Despite his campaign contributions to elected officials in Annapolis and elsewhere in Maryland, many of those same lawmakers regard him as politically radioactive. Some have turned against him, including former governor Parris N. Glendening (D), who froze efforts to legalize slots during his last four years in office.

Along the way, De Francis has also alienated horse trainers and breeders, rival track owners, state regulators and investors -- people who otherwise would have supported his campaign for slots.

"Joe has difficulty living up to his word," said Bob Manfuso, a horse breeder and former business partner who fought De Francis for control of the tracks in the early 1990s. "The performance at the tracks under his watch has been a disaster."

Fairly or not, De Francis's enemies blame him for the fall of Maryland racing, which has suffered since he inherited a controlling share of the Maryland Jockey Club from his father 14 years ago.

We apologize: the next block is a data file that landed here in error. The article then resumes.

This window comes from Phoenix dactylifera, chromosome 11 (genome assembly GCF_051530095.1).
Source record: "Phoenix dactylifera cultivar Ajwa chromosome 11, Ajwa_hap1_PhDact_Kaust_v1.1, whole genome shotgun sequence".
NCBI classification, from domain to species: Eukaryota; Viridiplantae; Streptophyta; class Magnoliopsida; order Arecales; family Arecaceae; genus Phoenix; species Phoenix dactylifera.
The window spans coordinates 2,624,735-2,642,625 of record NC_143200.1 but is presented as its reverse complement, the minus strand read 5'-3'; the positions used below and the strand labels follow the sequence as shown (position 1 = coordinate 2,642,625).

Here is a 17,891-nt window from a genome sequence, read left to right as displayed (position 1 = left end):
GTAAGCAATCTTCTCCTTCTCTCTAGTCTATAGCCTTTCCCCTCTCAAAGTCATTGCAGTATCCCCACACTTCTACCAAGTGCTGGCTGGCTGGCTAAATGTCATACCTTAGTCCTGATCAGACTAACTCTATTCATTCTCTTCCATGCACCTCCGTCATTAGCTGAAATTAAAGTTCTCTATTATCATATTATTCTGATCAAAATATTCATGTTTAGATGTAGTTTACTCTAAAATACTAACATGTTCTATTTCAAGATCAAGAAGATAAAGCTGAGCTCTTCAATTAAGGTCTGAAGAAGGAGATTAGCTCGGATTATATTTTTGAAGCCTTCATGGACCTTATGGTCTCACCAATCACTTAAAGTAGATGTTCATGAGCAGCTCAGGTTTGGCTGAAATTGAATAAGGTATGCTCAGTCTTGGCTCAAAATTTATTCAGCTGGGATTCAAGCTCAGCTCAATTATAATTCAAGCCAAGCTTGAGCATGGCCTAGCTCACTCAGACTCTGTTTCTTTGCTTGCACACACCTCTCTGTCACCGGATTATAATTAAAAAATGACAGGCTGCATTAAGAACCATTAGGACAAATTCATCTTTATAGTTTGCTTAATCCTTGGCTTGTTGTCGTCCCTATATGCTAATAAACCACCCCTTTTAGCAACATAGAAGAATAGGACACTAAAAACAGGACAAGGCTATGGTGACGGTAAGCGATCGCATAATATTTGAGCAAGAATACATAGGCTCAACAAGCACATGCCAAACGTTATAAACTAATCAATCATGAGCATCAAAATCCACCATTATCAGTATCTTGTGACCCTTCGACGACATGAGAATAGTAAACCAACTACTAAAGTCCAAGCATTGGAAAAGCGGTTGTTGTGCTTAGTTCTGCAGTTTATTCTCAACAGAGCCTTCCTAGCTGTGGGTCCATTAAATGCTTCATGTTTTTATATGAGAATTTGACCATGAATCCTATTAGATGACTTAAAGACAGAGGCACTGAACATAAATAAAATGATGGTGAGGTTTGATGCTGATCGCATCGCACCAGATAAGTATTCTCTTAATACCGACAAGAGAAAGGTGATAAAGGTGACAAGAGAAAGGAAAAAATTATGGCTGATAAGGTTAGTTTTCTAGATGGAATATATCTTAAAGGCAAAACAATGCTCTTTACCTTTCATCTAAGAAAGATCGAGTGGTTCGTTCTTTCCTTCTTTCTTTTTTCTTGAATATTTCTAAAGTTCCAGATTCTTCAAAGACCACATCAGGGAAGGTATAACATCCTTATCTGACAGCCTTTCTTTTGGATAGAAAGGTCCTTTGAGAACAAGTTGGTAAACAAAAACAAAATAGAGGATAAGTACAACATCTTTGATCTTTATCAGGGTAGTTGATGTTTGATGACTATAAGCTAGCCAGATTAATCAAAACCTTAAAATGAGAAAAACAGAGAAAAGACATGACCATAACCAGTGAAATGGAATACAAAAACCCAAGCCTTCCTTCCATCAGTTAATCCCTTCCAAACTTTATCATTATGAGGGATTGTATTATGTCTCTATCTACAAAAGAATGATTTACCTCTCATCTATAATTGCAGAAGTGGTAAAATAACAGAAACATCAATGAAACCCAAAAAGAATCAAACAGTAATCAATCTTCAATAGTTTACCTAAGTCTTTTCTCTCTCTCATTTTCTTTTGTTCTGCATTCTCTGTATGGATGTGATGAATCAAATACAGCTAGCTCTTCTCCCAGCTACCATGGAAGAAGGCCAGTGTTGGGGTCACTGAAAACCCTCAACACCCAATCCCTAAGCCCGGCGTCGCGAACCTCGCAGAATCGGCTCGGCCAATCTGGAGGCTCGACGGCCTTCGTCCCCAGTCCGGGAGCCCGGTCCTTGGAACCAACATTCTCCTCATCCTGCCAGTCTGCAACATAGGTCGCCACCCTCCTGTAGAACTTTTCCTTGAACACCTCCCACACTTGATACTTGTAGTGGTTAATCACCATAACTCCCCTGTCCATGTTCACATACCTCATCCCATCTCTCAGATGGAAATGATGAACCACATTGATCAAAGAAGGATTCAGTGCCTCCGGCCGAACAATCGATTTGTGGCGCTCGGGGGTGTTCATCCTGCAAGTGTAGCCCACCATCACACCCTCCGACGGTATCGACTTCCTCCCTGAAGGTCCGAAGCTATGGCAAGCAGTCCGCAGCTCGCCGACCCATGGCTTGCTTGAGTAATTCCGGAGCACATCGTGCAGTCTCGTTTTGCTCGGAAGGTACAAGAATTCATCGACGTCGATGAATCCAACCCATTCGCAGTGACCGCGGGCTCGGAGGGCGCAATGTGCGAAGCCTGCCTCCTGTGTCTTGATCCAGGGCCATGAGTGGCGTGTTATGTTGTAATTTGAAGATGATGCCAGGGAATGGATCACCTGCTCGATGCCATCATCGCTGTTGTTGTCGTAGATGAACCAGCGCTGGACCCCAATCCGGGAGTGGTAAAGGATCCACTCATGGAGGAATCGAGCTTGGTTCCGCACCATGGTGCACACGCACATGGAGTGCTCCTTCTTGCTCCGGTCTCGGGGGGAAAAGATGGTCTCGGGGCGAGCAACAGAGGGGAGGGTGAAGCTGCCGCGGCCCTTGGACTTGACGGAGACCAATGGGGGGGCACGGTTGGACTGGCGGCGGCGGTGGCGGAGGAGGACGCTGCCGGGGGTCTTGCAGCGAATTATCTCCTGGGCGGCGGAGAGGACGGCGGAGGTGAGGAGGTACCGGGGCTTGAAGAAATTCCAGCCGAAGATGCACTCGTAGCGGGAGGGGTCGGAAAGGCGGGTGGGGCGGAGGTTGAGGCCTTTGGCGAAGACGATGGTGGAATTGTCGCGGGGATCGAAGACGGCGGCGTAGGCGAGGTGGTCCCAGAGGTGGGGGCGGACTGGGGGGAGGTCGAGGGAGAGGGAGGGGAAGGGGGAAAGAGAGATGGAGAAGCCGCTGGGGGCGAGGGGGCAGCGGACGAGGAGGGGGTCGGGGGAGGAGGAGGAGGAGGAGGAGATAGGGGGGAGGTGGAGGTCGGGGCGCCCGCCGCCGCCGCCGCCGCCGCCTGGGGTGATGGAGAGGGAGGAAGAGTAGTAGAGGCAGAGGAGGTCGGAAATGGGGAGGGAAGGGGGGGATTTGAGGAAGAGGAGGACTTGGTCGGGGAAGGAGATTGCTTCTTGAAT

Frank De Francis was a legendary figure in the racing world who revived Pimlico and Laurel Park in the 1980s and displayed an unmistakable passion for horses. His son is accused of not caring about the sport, something he strenuously denies.

"I take great pride in the fact that I've been able to keep racing going -- help keep it going -- under enormous pressure in very difficult times," Joe De Francis said in an interview. "Slots have totally revitalized racing in other states. It's been a renaissance, a complete metamorphosis of epic proportions."

His critics, though, cite his repeated pledges to rebuild his tracks and point to business deals gone sour.